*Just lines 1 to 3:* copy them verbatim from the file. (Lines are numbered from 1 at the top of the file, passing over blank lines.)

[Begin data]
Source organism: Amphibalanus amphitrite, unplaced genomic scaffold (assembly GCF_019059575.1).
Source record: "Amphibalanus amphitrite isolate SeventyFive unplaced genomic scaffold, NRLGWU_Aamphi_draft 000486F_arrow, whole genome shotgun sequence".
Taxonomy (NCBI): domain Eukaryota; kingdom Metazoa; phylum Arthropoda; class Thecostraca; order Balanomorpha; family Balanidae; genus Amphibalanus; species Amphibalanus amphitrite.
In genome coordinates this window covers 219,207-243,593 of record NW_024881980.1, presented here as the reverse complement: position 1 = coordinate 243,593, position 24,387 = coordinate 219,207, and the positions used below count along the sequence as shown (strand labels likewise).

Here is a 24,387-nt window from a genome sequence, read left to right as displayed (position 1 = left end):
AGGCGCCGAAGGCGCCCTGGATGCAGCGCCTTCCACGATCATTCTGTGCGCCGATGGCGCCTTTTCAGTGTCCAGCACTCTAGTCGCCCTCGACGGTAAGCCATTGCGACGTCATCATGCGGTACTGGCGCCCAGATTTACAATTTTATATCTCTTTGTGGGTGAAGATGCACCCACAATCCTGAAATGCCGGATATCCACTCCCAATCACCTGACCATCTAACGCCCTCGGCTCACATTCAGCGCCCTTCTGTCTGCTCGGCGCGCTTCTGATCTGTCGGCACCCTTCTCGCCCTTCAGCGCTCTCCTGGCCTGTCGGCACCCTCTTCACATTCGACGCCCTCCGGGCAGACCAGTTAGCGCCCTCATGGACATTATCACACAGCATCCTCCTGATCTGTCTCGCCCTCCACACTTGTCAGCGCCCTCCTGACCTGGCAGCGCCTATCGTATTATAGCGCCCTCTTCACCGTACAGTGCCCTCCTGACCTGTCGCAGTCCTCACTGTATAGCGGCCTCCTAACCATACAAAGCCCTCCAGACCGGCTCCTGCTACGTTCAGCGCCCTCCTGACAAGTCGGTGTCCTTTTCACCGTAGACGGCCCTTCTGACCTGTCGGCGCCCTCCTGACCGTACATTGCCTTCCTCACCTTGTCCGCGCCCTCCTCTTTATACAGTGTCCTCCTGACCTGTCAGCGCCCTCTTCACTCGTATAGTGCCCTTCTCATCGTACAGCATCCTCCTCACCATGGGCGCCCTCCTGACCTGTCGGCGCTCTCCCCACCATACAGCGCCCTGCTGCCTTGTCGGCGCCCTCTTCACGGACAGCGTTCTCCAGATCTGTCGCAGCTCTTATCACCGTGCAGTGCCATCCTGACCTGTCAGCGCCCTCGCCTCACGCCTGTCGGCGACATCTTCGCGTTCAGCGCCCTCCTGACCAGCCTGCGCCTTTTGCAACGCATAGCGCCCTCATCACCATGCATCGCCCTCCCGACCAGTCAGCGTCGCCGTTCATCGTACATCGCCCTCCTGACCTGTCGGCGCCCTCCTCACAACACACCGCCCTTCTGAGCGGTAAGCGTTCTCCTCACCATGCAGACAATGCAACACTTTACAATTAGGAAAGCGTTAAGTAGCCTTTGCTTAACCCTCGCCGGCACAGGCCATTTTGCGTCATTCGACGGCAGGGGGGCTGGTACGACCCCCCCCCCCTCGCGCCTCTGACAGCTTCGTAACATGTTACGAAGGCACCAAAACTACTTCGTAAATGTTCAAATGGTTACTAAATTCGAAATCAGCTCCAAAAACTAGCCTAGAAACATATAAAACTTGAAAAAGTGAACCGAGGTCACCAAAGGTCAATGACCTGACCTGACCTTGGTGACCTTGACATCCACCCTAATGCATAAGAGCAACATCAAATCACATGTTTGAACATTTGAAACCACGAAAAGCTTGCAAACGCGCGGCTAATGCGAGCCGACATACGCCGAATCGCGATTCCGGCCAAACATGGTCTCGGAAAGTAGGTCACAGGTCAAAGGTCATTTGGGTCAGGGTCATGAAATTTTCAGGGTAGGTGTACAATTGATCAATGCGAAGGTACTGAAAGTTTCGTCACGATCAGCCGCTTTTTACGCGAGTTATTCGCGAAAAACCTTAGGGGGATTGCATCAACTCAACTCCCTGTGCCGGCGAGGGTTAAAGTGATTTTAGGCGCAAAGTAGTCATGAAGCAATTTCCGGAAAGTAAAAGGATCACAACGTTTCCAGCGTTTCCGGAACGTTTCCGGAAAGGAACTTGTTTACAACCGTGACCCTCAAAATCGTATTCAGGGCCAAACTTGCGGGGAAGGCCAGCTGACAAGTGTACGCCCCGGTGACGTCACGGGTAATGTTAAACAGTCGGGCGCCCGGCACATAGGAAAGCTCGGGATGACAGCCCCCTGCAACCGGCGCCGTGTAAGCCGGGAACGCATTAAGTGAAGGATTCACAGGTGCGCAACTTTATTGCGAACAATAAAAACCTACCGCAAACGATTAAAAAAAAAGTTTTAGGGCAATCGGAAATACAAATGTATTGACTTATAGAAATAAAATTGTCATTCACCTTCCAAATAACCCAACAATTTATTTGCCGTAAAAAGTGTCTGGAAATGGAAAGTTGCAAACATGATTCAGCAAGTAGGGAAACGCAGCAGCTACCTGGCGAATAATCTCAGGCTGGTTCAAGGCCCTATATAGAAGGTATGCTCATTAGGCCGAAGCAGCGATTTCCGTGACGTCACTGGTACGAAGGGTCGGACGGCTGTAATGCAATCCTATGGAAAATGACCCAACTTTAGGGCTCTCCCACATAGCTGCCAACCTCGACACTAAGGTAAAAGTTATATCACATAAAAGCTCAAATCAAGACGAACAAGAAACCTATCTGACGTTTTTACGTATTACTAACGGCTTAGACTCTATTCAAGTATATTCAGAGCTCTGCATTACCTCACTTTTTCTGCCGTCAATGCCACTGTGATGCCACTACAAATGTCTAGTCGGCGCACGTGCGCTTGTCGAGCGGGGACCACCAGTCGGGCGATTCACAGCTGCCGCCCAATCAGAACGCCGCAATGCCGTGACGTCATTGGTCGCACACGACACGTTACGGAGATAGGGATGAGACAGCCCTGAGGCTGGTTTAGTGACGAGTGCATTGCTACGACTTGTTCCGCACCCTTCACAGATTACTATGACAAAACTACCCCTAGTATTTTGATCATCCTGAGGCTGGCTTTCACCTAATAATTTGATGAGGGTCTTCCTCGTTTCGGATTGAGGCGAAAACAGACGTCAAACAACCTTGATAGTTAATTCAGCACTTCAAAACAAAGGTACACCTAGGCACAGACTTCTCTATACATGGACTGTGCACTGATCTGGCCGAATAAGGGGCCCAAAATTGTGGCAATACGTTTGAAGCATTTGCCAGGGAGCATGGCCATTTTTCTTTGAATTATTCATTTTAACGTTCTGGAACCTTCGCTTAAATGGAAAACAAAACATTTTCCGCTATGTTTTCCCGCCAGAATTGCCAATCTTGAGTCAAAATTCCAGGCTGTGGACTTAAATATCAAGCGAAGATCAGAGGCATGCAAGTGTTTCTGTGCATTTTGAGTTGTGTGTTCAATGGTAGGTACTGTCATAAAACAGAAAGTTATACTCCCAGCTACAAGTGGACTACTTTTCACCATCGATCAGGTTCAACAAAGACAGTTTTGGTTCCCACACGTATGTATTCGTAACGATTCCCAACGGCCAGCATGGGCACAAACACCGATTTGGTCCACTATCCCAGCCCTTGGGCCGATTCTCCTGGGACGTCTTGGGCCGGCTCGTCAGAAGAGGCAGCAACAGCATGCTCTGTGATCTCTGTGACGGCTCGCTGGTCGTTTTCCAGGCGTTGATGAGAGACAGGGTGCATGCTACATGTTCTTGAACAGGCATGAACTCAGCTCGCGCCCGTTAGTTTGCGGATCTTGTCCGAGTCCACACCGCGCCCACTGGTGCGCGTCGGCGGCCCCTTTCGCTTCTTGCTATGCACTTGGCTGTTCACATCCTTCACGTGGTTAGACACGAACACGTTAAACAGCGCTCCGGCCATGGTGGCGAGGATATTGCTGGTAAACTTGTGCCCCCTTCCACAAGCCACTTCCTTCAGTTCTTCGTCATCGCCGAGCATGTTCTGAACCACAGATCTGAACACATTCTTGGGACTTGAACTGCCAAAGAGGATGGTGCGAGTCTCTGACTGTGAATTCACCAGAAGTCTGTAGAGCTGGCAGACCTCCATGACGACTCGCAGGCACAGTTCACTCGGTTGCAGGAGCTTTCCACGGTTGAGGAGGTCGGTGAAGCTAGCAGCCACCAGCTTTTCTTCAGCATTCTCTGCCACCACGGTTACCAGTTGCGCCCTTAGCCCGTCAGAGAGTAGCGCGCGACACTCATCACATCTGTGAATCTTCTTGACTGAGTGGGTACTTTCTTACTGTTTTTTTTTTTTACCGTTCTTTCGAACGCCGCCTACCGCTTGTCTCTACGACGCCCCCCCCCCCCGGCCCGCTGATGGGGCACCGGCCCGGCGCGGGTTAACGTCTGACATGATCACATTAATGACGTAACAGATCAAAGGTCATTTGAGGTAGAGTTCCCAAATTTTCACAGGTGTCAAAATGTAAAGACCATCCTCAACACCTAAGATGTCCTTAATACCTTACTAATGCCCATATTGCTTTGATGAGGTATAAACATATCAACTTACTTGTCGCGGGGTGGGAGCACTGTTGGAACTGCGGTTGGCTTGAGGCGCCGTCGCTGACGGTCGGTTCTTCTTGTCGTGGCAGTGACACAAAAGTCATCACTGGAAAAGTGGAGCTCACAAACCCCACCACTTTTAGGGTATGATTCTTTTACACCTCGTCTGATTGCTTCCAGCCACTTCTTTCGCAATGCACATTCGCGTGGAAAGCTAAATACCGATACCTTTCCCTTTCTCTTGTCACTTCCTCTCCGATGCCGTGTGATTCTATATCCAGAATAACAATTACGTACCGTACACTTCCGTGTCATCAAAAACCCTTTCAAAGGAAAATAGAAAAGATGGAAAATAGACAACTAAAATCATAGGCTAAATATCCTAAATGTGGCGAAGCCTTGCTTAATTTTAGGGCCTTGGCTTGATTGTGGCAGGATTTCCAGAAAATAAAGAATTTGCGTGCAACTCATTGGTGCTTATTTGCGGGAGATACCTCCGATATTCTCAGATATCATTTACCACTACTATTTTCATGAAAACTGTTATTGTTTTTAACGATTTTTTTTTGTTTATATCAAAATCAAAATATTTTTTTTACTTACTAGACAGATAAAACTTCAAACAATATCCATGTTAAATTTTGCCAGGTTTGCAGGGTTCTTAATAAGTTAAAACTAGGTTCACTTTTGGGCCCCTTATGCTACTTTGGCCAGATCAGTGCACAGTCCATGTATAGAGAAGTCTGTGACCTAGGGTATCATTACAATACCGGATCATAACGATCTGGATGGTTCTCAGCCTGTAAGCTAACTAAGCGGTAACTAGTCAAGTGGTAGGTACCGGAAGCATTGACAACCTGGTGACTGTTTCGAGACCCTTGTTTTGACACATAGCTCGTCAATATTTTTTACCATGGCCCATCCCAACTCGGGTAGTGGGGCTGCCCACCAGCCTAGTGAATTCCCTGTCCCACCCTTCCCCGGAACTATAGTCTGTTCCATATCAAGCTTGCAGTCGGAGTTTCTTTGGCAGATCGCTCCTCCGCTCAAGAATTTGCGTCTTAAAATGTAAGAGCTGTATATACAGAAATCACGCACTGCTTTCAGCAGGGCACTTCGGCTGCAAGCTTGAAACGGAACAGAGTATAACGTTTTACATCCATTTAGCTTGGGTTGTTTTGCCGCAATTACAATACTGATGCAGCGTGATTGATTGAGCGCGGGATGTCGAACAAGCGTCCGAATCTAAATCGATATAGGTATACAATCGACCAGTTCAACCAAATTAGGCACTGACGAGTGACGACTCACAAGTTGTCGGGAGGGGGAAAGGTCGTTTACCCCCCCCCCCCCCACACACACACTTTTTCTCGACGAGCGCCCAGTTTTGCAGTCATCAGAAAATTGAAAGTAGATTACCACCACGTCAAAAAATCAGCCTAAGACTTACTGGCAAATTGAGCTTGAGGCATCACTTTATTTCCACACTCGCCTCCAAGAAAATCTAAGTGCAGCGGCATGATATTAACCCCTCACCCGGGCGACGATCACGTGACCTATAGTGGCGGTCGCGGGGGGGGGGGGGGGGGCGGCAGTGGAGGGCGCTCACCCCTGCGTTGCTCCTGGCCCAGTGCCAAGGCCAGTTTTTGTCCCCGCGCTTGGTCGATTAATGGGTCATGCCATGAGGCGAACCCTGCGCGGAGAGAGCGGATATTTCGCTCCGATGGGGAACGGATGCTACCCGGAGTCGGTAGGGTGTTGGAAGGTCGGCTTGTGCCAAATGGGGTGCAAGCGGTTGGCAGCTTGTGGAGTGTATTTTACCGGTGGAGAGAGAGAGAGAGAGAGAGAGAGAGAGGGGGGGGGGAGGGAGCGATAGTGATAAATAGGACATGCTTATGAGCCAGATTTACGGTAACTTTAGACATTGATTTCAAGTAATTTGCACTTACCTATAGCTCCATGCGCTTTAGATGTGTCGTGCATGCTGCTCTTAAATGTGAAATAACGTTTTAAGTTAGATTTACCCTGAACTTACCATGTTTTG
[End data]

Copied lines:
Source organism: Amphibalanus amphitrite, unplaced genomic scaffold (assembly GCF_019059575.1).
Source record: "Amphibalanus amphitrite isolate SeventyFive unplaced genomic scaffold, NRLGWU_Aamphi_draft 000486F_arrow, whole genome shotgun sequence".
Taxonomy (NCBI): domain Eukaryota; kingdom Metazoa; phylum Arthropoda; class Thecostraca; order Balanomorpha; family Balanidae; genus Amphibalanus; species Amphibalanus amphitrite.